Thales UK has reached an agreement to buy cryptographic security vendor nCipher for £50.7 million ($100.3 million), the two companies announced Friday.

Thales, which is the second-largest supplier of electronics to the UK's Ministry of Defence, said the deal will bolster its encryption offerings, giving it several hardware security modules, a provisioning product for managing cryptographic keys and products focused on the security of data stored on tape.

Founded in 1996 and based in Cambridge, England, nCipher offers software centring around encryption, a growing area as companies seek to secure their data in light of high-profile breaches over the last few years.

nCipher's portfolio includes products for handling the keys that unlock encrypted data. How those keys are handled often involves compliance with data protection regulations as well as policy controls for who can access the keys.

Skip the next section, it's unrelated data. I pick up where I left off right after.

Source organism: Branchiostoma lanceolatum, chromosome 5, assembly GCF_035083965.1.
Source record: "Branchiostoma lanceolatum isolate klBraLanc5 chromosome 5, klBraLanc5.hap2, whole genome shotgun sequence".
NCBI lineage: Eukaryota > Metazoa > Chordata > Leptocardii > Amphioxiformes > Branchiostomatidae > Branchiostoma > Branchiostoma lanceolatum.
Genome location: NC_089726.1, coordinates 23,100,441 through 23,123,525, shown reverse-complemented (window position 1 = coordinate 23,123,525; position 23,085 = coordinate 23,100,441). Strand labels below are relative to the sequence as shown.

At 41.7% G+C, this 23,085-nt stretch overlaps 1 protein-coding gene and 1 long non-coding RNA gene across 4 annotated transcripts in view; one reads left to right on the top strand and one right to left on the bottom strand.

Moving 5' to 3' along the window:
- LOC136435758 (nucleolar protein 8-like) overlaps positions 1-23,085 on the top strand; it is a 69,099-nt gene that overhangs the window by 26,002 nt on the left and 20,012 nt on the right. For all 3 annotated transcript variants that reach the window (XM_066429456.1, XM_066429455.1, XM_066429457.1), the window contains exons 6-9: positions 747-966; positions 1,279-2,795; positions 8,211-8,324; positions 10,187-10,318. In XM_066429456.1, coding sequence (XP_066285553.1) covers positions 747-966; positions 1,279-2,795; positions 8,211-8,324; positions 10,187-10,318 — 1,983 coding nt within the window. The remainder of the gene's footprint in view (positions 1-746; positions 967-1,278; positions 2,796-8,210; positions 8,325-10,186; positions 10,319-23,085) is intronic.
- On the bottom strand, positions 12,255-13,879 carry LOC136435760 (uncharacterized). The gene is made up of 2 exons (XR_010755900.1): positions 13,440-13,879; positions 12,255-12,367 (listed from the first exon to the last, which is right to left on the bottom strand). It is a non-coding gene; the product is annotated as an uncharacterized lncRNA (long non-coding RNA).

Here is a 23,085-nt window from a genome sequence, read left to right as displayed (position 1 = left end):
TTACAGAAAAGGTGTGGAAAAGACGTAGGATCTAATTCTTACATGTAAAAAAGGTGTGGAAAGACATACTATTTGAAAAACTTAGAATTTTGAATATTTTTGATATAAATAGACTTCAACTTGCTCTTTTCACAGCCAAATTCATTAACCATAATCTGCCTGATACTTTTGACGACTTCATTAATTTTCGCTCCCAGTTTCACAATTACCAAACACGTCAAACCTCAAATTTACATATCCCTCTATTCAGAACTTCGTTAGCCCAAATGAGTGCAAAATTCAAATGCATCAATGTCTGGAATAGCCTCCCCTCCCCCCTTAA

Other nCipher products provide storage encryption, speeding SSL (Secure Sockets Layer) transactions and hardware modules for secure e-commerce payment systems.

Last December nCipher bought some of the assets of NeoScale Systems, a private company focused on secure tape storage. nCipher paid $1.95 million for two product lines, the NeoScale CryptoStor KeyVault and CryptoStor Tape appliance.

A month prior to that, the then CEO and co-founder of nCipher, Alex van Someren, announced he was quitting after 11 years in charge.

The purchase of nCipher is less than the amount offered by US rival SafeNet, back in 2006.

SafeNet's proposed £86 million takeover was referred to the Competition Commission, over anti-trust concerns. SafeNet then backed out of the takeover, swallowing a reported $1.4 million in charges and firing its CFO Ken Mueller in the process.

Based on original reporting by Jeremy Kirk, IDG News Service.